The FDA is currently testing these types of portable sequencers. "We're very excited about it. We've done some pilots, to be able to do that sequencing in the field. To actually do it at a pond, at a river, at a canal. To do it on site right there," says Brown. "This, of course, is huge because it means we can have real-time sequencing capability to stay in step with an actual laboratory investigation in the field."
"The timeliness of this information is critical," says Marc Allard, a senior biomedical research officer and Brown's colleague at the FDA. "The sooner that we can see linkages…the sooner the FDA gets in action to mitigate the problem and put in some kind of preventative control."
At the moment, the world is rightly focused on COVID-19. But as the danger of one virus subsides, it's only a matter of time before another pathogen strikes. Hopefully, with new and advancing technology like whole genome sequencing, we can stop the next deadly outbreak before it really gets going.
On the evening of November 28, 1942, more than 1,000 revelers from the Boston College-Holy Cross football game jammed into the Cocoanut Grove, Boston's oldest nightclub. When a spark from faulty wiring accidently ignited an artificial palm tree, the packed nightspot, which was only designed to accommodate about 500 people, was quickly engulfed in flames. In the ensuing panic, hundreds of people were trapped inside, with most exit doors locked. Bodies piled up by the only open entrance, jamming the exits, and 490 people ultimately died in the worst fire in the country in forty years.
"People couldn't get out," says Dr. Kenneth Marshall, a retired plastic surgeon in Boston and president of the Cocoanut Grove Memorial Committee. "It was a tragedy of mammoth proportions."
Within a half an hour of the start of the blaze, the Red Cross mobilized more than five hundred volunteers in what one newspaper called a "Rehearsal for Possible Blitz." The mayor of Boston imposed martial law. More than 300 victims—many of whom subsequently died--were taken to Boston City Hospital in one hour, averaging one victim every eleven seconds, while Massachusetts General Hospital admitted 114 victims in two hours. In the hospitals, 220 victims clung precariously to life, in agonizing pain from massive burns, their bodies ravaged by infection.
The scene of the fire.
Boston Public Library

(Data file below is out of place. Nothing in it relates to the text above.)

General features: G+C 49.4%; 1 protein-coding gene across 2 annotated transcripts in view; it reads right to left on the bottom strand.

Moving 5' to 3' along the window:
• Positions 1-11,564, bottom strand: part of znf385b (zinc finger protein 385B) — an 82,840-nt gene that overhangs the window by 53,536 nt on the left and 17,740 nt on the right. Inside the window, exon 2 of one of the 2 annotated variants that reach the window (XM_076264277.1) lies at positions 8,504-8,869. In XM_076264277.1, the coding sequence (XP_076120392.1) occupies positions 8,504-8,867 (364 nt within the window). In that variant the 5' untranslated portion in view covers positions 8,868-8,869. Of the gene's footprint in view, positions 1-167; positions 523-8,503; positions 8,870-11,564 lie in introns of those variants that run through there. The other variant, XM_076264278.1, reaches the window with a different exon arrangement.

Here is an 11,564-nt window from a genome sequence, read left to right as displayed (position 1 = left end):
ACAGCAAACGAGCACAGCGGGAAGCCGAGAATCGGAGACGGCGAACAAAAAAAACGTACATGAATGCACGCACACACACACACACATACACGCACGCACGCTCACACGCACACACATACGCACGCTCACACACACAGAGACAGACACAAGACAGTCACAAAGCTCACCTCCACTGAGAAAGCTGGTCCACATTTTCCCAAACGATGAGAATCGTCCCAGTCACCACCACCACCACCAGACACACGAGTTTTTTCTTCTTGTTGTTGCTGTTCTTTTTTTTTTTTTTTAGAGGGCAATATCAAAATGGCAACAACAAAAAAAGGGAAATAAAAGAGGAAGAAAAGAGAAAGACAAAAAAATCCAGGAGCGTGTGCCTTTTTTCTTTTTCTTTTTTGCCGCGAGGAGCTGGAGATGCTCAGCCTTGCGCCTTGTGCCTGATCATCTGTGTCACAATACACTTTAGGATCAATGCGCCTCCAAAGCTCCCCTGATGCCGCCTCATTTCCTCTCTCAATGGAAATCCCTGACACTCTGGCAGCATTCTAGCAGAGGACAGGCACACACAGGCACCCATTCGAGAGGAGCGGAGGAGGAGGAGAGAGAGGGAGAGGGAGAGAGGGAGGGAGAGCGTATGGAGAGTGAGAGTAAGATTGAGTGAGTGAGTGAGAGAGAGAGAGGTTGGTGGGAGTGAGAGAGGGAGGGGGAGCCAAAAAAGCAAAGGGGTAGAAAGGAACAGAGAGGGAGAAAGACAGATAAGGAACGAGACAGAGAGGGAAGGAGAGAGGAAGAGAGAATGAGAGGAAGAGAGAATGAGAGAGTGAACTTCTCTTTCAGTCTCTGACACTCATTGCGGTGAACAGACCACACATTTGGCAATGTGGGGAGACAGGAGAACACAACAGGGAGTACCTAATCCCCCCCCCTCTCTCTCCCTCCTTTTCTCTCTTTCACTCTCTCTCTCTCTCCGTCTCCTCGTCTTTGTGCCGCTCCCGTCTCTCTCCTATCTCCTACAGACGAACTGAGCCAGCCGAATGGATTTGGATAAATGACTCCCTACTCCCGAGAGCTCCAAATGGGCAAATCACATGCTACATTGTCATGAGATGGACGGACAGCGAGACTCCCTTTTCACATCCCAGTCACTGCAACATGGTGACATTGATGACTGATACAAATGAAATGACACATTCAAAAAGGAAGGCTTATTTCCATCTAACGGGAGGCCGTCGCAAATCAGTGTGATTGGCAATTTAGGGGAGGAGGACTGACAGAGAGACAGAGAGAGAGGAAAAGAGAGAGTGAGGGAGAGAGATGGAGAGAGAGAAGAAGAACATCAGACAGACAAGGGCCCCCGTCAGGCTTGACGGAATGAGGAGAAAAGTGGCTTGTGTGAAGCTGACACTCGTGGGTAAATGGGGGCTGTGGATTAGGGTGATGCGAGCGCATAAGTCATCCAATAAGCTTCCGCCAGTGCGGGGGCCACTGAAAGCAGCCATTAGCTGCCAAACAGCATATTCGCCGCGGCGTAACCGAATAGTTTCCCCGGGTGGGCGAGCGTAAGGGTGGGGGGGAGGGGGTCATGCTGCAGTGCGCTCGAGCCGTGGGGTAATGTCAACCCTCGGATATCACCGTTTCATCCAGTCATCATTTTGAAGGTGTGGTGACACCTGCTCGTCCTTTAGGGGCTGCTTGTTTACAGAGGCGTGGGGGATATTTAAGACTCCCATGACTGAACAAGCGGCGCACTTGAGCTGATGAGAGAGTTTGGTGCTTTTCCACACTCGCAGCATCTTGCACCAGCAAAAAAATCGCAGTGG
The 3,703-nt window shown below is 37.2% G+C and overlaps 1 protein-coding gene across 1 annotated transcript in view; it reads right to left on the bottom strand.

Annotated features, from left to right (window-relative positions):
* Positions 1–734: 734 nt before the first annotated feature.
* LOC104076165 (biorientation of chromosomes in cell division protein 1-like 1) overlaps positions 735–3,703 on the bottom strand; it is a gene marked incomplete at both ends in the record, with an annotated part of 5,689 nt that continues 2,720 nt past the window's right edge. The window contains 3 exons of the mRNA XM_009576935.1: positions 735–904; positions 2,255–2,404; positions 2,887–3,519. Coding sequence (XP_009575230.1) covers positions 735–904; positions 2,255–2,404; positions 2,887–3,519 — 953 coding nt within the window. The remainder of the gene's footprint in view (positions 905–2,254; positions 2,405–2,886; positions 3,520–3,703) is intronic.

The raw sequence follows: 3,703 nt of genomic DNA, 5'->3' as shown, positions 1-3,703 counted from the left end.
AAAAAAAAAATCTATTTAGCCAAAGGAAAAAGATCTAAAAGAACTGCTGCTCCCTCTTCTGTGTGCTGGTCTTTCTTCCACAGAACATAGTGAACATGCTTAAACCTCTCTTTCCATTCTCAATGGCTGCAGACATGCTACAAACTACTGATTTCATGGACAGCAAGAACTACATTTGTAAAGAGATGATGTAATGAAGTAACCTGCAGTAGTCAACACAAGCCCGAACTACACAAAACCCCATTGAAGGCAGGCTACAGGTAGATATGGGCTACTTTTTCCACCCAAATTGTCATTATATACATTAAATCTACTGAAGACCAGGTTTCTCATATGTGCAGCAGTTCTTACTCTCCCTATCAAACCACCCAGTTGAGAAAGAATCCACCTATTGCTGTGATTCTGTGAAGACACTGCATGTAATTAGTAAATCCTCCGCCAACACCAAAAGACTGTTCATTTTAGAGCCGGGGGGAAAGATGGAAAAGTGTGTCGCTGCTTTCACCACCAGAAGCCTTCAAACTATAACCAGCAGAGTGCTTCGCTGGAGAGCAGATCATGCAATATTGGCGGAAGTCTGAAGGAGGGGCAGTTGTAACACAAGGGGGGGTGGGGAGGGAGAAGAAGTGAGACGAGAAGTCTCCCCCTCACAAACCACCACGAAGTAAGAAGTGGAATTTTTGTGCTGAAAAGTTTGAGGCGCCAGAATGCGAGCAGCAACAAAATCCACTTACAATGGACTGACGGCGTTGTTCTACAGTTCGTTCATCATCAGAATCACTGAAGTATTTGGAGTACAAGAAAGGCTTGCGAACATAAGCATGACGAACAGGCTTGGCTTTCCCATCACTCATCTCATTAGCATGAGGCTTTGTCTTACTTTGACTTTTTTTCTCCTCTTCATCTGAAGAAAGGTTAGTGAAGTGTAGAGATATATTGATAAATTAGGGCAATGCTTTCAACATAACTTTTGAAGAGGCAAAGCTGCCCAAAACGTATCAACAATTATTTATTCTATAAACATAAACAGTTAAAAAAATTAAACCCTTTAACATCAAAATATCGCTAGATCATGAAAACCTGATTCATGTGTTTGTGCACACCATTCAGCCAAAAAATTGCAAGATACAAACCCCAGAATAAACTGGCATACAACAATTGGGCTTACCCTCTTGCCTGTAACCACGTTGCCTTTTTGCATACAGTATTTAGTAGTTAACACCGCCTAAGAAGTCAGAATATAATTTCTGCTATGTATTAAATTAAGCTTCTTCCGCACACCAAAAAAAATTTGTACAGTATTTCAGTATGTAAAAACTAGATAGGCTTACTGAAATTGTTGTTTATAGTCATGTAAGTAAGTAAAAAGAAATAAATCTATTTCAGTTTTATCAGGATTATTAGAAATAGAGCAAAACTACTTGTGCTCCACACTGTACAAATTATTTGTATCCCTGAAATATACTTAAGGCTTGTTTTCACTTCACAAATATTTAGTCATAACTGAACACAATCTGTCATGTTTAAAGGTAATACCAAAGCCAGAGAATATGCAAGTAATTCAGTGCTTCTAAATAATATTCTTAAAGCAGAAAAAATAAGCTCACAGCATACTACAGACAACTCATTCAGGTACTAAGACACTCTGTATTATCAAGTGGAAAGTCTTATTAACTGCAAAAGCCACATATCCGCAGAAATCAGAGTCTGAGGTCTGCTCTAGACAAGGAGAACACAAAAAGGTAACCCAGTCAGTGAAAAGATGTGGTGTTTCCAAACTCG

Tragic Losses Prompted Revolutionary Leaps<p>But there is a silver lining: this horrific disaster prompted dramatic changes in safety regulations to prevent another catastrophe of this magnitude and led to the development of medical techniques that eventually saved millions of lives. It transformed burn care treatment and the use of plasma on burn victims, but most importantly, it introduced to the public a new wonder drug that revolutionized medicine, midwifed the birth of the modern pharmaceutical industry, and nearly doubled life expectancy, from 48 years at the turn of the 20<sup>th</sup> century to 78 years in the post-World War II years.</p><p>The devastating grief of the survivors also led to the first published study of post-traumatic stress disorder by pioneering psychiatrist Alexandra Adler, daughter of famed Viennese psychoanalyst Alfred Adler, who was a student of Freud. Dr. Adler studied the anxiety and depression that followed this catastrophe, according to the <em>New York Times</em>, and "later applied her findings to the treatment World War II veterans."</p><p>Dr. Ken Marshall is intimately familiar with the lingering psychological trauma of enduring such a disaster. His mother, an Irish immigrant and a nurse in the surgical wards at Boston City Hospital, was on duty that cold Thanksgiving weekend night, and didn't come home for four days. "For years afterward, she'd wake up screaming in the middle of the night," recalls Dr. Marshall, who was four years old at the time. "Seeing all those bodies lined up in neat rows across the City Hospital's parking lot, still in their evening clothes. It was always on her mind and memories of the horrors plagued her for the rest of her life."</p><p>The sheer magnitude of casualties prompted overwhelmed physicians to try experimental new procedures that were later successfully used to treat thousands of battlefield casualties. Instead of cutting off blisters and using dyes and tannic acid to treat burned tissues, which can harden the skin, they applied gauze coated with petroleum jelly. Doctors also refined the formula for using plasma--the fluid portion of blood and a medical technology that was just four years old--to replenish bodily liquids that evaporated because of the loss of the protective covering of skin.</p>